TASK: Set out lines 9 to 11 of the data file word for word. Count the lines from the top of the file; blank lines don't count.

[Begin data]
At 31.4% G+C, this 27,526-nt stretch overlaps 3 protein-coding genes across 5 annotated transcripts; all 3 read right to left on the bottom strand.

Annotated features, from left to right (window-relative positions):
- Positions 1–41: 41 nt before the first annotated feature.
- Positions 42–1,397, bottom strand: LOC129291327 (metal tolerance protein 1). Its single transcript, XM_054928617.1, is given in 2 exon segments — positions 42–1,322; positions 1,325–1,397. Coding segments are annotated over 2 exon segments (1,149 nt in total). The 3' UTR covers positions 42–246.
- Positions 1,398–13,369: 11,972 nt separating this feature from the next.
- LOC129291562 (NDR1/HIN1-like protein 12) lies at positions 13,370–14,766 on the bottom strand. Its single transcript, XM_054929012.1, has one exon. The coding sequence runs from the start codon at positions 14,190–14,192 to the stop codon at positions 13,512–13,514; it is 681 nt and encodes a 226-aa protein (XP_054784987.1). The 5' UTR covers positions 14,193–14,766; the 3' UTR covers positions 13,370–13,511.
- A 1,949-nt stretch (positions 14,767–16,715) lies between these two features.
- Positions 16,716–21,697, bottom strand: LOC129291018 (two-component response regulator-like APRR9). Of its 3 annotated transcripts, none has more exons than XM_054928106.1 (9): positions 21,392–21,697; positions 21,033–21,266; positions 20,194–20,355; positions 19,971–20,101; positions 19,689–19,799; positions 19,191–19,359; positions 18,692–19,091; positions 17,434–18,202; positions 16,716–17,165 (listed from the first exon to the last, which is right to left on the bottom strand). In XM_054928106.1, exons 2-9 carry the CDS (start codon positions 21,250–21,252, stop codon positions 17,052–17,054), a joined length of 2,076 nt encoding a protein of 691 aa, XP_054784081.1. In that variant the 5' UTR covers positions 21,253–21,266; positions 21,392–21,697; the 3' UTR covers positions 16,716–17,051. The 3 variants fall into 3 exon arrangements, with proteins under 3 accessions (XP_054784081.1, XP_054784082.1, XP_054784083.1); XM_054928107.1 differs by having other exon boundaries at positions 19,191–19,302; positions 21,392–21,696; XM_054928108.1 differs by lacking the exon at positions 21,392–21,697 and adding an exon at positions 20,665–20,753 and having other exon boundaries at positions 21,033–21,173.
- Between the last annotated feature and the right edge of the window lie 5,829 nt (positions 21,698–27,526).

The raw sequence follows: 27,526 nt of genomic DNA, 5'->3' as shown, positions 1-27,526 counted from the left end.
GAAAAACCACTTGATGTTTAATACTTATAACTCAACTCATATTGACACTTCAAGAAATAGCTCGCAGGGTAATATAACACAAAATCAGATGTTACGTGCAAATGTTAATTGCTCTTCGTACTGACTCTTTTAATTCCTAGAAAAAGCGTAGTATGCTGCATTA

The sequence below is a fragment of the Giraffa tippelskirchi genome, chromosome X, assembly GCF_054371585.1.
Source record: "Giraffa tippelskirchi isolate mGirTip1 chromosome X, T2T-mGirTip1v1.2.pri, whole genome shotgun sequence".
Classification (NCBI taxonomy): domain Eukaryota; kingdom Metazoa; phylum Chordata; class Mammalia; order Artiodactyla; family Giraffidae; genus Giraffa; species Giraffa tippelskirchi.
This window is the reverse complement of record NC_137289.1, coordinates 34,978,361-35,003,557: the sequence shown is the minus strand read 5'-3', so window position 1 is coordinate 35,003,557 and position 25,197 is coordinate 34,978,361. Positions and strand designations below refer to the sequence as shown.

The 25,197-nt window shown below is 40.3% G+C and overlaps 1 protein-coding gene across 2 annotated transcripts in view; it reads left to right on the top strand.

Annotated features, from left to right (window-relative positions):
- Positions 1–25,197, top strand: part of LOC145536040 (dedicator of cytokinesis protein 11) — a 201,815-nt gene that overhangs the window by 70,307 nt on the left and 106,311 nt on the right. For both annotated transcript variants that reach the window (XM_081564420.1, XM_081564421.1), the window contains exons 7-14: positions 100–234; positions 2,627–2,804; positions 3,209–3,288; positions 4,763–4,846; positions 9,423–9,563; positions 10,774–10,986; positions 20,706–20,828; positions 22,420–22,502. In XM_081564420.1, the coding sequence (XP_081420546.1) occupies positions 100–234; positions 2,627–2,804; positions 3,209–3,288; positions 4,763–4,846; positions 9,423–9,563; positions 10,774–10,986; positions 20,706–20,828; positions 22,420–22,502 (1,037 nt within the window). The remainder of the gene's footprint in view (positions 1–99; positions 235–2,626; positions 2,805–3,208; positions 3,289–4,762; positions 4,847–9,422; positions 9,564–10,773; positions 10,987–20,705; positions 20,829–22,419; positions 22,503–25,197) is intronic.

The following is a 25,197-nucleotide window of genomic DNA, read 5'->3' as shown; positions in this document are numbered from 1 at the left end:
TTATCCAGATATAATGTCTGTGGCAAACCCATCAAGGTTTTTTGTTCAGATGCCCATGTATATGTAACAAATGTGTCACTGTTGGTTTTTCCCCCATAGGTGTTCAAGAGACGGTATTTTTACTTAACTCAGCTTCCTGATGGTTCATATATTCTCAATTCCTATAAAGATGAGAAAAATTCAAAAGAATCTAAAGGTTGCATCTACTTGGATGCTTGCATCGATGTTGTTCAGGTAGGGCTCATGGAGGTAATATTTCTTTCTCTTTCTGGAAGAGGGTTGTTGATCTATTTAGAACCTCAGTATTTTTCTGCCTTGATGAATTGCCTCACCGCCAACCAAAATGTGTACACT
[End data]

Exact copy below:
- Between the last annotated feature and the right edge of the window lie 5,829 nt (positions 21,698–27,526).

The raw sequence follows: 27,526 nt of genomic DNA, 5'->3' as shown, positions 1-27,526 counted from the left end.
GAAAAACCACTTGATGTTTAATACTTATAACTCAACTCATATTGACACTTCAAGAAATAGCTCGCAGGGTAATATAACACAAAATCAGATGTTACGTGCAAATGTTAATTGCTCTTCGTACTGACTCTTTTAATTCCTAGAAAAAGCGTAGTATGCTGCATTA